Short of completely rebranding and moving your business to a new location, your business must be prepared to manage negative reviews. Unless consumers are citing illegal behaviors (in which case, you need legal counsel rather than marketing), negative reviews should be viewed as a FREE blueprint for fixing the issues that customers are citing.

Bear in mind that many unhappy customers won’t take the time to complain. They’ll just go away in silence and never return to your business again. When a customer takes the time to voice a complaint, seize this as a golden opportunity to win him back and to improve your business for all future customers.

Whew! Eleven common Google My Business listing management scenarios, each requiring its own set of steps. It’s my hope that this chart will not only help explain why few cases really come down to deleting GMB listings, and also, that it will serve as a handy reference for you when particular situations arise in your workday.

Helpful links

  1. If you’re not sure if you have problem listings, do a free lookup with the Moz Check Listing tool.
  2. If you’re a Moz Pro member, you have access to our Q&A forum. Please feel free to ask our community questions if you’re unsure about whether a GMB listing is problematic.
  3. The Google My Business Forum can be a good bet for getting advice from volunteer Top Contributors (and sometimes Google staffers) about problem GMB listings. Be prepared to share all of the details of your scenario if you post there.
  4. If you find yourself dealing with difficult Google My Business listing issues on a regular basis, I recommend reading the work of Joy Hawkins, who is one of the best technical local SEOs in the industry.
  5. Sometimes, the only thing you can do is to contact Google directly to try to get help with a tricky problem. Here is their main Contact page. If you’re a Google Adwords customer, you can phone 1-866-2Google and select the option for Google My Business support. Another way to seek help (and this is sometimes the fastest route) is to tweet to Google’s GMB Twitter account. Be advised that not every Google rep has had the benefits of complete training. Some interactions may be more satisfactory than others. And, if you are a digital marketer, do be prepared to set correct client expectations that not all problems can be resolved. Sometimes, even your best efforts may not yield the desired results, due to the limitations of Google’s local product.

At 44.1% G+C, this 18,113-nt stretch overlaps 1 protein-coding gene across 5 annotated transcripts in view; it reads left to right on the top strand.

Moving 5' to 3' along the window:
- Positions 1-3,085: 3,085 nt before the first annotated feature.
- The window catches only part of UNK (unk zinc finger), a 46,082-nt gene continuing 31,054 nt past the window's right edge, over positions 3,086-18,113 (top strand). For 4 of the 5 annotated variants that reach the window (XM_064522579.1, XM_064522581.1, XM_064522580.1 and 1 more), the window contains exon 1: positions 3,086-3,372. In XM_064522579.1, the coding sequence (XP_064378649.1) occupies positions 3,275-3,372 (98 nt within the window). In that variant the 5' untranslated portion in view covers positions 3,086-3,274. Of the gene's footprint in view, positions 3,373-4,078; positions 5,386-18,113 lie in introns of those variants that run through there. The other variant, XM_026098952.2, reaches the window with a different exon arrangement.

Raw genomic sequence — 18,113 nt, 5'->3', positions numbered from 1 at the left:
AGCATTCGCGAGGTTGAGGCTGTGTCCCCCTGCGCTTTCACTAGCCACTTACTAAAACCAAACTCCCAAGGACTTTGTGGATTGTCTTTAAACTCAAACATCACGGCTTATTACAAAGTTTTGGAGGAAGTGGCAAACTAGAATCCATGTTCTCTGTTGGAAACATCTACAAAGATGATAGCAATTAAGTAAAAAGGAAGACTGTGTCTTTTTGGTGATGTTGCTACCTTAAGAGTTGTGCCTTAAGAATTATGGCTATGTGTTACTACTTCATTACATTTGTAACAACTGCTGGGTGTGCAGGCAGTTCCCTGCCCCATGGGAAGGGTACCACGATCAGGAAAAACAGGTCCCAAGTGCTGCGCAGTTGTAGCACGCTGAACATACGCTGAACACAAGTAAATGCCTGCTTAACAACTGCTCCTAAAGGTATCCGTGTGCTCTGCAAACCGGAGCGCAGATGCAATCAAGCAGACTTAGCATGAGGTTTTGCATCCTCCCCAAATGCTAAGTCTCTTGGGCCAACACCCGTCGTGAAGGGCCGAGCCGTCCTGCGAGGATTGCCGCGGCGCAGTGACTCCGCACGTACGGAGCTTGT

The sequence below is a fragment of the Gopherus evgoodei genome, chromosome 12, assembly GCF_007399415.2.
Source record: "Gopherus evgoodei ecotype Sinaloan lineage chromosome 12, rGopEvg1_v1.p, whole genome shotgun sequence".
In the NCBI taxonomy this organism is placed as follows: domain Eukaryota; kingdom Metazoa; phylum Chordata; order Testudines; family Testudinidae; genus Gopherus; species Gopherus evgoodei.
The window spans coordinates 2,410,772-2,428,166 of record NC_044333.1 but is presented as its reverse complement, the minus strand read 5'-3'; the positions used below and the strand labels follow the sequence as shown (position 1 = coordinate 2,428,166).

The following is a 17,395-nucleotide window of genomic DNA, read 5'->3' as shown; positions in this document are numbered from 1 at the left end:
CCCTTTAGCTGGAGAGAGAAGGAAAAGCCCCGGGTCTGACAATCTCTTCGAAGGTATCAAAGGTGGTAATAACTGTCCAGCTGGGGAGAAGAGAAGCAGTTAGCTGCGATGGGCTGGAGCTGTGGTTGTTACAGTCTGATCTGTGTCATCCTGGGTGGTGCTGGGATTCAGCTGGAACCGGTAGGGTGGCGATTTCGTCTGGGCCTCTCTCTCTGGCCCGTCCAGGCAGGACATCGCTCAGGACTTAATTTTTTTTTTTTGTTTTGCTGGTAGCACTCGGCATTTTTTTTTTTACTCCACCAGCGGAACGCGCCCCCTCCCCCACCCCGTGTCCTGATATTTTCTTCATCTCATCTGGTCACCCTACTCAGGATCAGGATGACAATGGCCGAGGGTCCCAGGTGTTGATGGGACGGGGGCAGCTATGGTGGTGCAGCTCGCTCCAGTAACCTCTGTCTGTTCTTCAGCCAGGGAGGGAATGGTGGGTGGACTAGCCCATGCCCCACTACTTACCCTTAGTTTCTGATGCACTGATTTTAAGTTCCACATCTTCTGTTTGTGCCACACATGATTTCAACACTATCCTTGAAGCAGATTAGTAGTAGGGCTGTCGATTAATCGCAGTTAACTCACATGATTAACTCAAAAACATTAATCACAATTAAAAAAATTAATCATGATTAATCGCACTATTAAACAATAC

Why it’s worth the effort to work to resolve problematic Google listings

Cumulatively speaking, inaccurate and duplicative listings can misinform and misdirect consumers while also sapping your ranking strength. Local business listings are a form of customer service, and when this element of your overall marketing plan is neglected, it can lead to significant loss of traffic and revenue. It can also negatively impact reputation in the form of negative reviews citing wrong online driving directions or scenarios in which customers end up at the old location of a business that has moved.

Taken altogether, these unwanted outcomes speak to the need for an active location data management strategy that monitors all business listings for problems and takes appropriate actions to remedy them. Verifying listings and managing duplicates isn’t glamorous work, but when you consider what’s at stake for the business, it’s not only necessary work, but even heroic. So, skill up and be prepared to tackle the thorniest situations. The successes can be truly rewarding!

Sign up for The Moz Top 10, a semimonthly mailer updating you on the top ten hottest pieces of SEO news, tips, and rad links uncovered by the Moz team. Think of it as your exclusive digest of stuff you don’t have time to hunt down but want to read!

Reblogged 6 months ago from tracking.feedpress.it